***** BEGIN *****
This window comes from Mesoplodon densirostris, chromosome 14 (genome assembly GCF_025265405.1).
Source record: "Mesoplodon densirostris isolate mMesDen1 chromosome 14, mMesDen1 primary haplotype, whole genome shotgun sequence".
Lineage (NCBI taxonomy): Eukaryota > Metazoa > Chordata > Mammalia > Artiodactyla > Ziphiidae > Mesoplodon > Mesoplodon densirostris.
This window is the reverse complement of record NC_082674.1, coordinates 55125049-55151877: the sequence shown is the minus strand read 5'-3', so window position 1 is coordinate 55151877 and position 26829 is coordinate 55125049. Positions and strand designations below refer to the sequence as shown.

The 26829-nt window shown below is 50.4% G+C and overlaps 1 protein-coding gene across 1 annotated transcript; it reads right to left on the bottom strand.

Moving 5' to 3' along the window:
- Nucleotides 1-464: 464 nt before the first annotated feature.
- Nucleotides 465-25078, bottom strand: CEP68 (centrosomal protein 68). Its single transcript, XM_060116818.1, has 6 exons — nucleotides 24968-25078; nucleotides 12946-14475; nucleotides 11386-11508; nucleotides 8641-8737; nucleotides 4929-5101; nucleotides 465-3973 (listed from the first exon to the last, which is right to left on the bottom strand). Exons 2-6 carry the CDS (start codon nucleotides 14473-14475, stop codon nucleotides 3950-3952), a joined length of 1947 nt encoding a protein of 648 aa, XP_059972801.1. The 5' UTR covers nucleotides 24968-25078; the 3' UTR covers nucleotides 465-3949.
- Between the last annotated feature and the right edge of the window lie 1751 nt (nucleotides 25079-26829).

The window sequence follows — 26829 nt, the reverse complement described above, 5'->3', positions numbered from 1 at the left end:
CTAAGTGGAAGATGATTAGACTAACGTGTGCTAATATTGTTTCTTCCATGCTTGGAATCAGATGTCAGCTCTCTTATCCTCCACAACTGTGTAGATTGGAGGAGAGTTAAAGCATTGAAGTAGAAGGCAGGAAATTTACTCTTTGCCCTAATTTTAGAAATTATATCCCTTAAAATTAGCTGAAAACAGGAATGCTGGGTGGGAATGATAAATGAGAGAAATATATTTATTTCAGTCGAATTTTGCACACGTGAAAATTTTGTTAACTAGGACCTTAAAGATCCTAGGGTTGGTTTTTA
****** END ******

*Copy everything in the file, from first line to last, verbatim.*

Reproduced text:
This window comes from Mesoplodon densirostris, chromosome 14 (genome assembly GCF_025265405.1).
Source record: "Mesoplodon densirostris isolate mMesDen1 chromosome 14, mMesDen1 primary haplotype, whole genome shotgun sequence".
Lineage (NCBI taxonomy): Eukaryota > Metazoa > Chordata > Mammalia > Artiodactyla > Ziphiidae > Mesoplodon > Mesoplodon densirostris.
This window is the reverse complement of record NC_082674.1, coordinates 55125049-55151877: the sequence shown is the minus strand read 5'-3', so window position 1 is coordinate 55151877 and position 26829 is coordinate 55125049. Positions and strand designations below refer to the sequence as shown.

The 26829-nt window shown below is 50.4% G+C and overlaps 1 protein-coding gene across 1 annotated transcript; it reads right to left on the bottom strand.

Moving 5' to 3' along the window:
- Nucleotides 1-464: 464 nt before the first annotated feature.
- Nucleotides 465-25078, bottom strand: CEP68 (centrosomal protein 68). Its single transcript, XM_060116818.1, has 6 exons — nucleotides 24968-25078; nucleotides 12946-14475; nucleotides 11386-11508; nucleotides 8641-8737; nucleotides 4929-5101; nucleotides 465-3973 (listed from the first exon to the last, which is right to left on the bottom strand). Exons 2-6 carry the CDS (start codon nucleotides 14473-14475, stop codon nucleotides 3950-3952), a joined length of 1947 nt encoding a protein of 648 aa, XP_059972801.1. The 5' UTR covers nucleotides 24968-25078; the 3' UTR covers nucleotides 465-3949.
- Between the last annotated feature and the right edge of the window lie 1751 nt (nucleotides 25079-26829).

The window sequence follows — 26829 nt, the reverse complement described above, 5'->3', positions numbered from 1 at the left end:
CTAAGTGGAAGATGATTAGACTAACGTGTGCTAATATTGTTTCTTCCATGCTTGGAATCAGATGTCAGCTCTCTTATCCTCCACAACTGTGTAGATTGGAGGAGAGTTAAAGCATTGAAGTAGAAGGCAGGAAATTTACTCTTTGCCCTAATTTTAGAAATTATATCCCTTAAAATTAGCTGAAAACAGGAATGCTGGGTGGGAATGATAAATGAGAGAAATATATTTATTTCAGTCGAATTTTGCACACGTGAAAATTTTGTTAACTAGGACCTTAAAGATCCTAGGGTTGGTTTTTA